UEFA Champions League 2019/20: Real Madrid vs Galatasaray – tactical analysis
Having dropped points against Club Brugge at the Estadio Santiago Bernabéu in their only home Champions League fixture to date, a victory was required for Zinedine Zidane’s Real Madrid against Galatasaray. They did just that and in emphatic style.
It took only five minutes for youngster Rodrygo Goes to open the scoring, adding a second literally a couple of minutes later with a smart header. Sergio Ramos then took a penalty, won by Toni Kroos after Steven N’Zonzi tripped him on the edge of the box, with Karim Benzema adding a fourth on the stroke of half-time. In the second half, Benzema struck again with a neat tap-in, whilst Rodrygo would secure his hat-trick with the last kick of the game in similar fashion.
This tactical analysis will consider the tactics of both sides, Real Madrid and Galatasaray, as Zidane’s men overcame Fatih Terim’s team in a 6-0 win. The analysis of this UEFA Champions League fixture will use statistics to see how the game was won.
Real Madrid stuck with their preferred side of late, with Fede Valverde keeping his place in midfield and Rodrygo maintaining his spot in attack for a fourth consecutive start. Marcelo started at left-back, returning having been rested at the weekend, but was forced off before half-time as a precaution.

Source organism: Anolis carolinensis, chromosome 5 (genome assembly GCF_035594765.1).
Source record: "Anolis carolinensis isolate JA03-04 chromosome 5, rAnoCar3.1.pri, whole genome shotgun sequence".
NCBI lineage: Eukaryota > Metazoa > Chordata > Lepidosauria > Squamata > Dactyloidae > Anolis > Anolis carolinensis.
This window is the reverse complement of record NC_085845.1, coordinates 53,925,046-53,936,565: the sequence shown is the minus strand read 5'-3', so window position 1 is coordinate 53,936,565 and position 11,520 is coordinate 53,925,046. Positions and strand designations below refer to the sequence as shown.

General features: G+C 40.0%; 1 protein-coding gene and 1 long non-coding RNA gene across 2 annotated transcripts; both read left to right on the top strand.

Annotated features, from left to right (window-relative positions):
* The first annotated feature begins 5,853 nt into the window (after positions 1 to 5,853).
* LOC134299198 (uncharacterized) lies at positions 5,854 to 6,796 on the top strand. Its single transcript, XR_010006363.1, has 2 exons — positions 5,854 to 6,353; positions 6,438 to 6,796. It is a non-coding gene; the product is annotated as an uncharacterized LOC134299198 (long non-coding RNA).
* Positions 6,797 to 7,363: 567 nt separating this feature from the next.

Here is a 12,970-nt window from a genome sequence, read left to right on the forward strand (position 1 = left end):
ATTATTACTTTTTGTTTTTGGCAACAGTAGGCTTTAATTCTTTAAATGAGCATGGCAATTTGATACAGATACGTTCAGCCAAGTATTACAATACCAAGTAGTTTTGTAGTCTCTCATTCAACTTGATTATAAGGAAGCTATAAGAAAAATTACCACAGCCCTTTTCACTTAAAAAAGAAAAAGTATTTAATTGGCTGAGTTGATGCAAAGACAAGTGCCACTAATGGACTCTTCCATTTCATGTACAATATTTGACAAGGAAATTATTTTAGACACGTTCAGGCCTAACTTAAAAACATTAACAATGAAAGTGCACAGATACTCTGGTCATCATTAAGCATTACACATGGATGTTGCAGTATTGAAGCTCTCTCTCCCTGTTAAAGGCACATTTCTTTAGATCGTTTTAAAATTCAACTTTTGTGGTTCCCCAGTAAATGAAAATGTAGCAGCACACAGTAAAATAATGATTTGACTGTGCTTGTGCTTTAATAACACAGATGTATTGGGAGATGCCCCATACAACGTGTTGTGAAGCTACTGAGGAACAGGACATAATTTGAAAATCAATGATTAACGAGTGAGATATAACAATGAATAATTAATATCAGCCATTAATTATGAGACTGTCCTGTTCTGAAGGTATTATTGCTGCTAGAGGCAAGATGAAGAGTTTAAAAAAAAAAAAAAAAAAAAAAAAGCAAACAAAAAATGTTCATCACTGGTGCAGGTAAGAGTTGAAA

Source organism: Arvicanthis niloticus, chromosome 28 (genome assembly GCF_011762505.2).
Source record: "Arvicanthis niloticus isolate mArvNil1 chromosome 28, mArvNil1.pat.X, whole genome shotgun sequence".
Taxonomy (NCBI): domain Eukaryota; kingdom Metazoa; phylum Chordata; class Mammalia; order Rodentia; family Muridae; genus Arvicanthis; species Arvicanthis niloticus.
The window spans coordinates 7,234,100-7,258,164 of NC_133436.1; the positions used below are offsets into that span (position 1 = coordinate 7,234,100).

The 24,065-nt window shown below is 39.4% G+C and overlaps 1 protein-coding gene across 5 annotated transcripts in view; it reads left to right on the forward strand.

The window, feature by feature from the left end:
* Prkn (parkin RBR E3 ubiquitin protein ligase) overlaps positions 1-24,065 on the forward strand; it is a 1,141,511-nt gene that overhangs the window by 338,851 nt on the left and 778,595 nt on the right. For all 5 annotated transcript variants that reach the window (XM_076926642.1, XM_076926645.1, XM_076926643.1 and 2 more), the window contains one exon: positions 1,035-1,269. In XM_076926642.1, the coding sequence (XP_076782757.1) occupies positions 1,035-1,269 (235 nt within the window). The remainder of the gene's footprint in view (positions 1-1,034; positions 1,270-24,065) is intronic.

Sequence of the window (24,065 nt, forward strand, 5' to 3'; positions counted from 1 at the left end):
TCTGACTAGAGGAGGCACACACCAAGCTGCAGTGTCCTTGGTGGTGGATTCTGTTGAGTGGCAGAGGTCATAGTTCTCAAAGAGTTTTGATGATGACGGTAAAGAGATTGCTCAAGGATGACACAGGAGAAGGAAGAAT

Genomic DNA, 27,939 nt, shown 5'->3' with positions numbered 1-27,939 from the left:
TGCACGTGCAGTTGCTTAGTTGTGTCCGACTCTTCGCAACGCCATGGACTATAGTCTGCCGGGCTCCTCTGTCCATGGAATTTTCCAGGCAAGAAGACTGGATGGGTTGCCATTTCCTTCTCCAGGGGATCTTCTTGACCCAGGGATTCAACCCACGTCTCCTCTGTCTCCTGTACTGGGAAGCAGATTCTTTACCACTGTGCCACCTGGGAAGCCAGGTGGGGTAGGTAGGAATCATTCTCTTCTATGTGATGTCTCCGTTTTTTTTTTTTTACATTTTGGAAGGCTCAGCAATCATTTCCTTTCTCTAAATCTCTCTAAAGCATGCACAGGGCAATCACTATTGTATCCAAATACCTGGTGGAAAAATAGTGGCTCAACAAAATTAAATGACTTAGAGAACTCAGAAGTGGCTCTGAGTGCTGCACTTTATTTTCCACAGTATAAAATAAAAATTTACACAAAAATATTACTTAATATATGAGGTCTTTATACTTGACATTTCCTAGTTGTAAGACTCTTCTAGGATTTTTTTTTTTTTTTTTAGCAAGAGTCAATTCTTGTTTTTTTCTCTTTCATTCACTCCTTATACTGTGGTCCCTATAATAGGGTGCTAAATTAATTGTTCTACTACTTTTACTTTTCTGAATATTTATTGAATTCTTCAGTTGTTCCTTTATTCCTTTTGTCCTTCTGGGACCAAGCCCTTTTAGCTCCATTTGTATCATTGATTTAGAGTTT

Galatasaray sprung no surprises with their line-up either, sticking to their preferred 4-1-4-1 shape and recalling the likes of Sofiane Feghouli, and N’Zonzi after they were rested at the weekend. A double swap at half-time changed that, with Terim opting for greater solidity in defence and more pace in attack with Omer Bayram coming on to freshen things up on the counter.
Beyond scoring the fastest ever brace in a Champions League game and the second-youngest player to ever score a hat-trick in the competition after Raúl, Rodrygo netted a perfect hat-trick in his first Champions League outing at the Bernabéu. Lining up on the right, his positioning was particularly interesting as he later transitioned into more of a central role, abandoning the width which had served him so well earlier on, reflecting his ability to read the game and understand how Galatasaray looked to stock up on the wings in an attempt to shut him down.
Deployed on the right to start with, he quickly found ways to exploit the space available and his smart movement and reading of the game capitalised on that. In total, he only attempted three shots, scoring them all, reflecting the way in which Rodrygo was keen to bide his team as he picked and chose his opportunities well, refusing to get carried away by the occasion. Even then, his effective dribbling, completing three, and technical abilities allowed him to make an impact, influencing all of Real Madrid’s offensive play when he wasn’t directly on the ball taking a shot.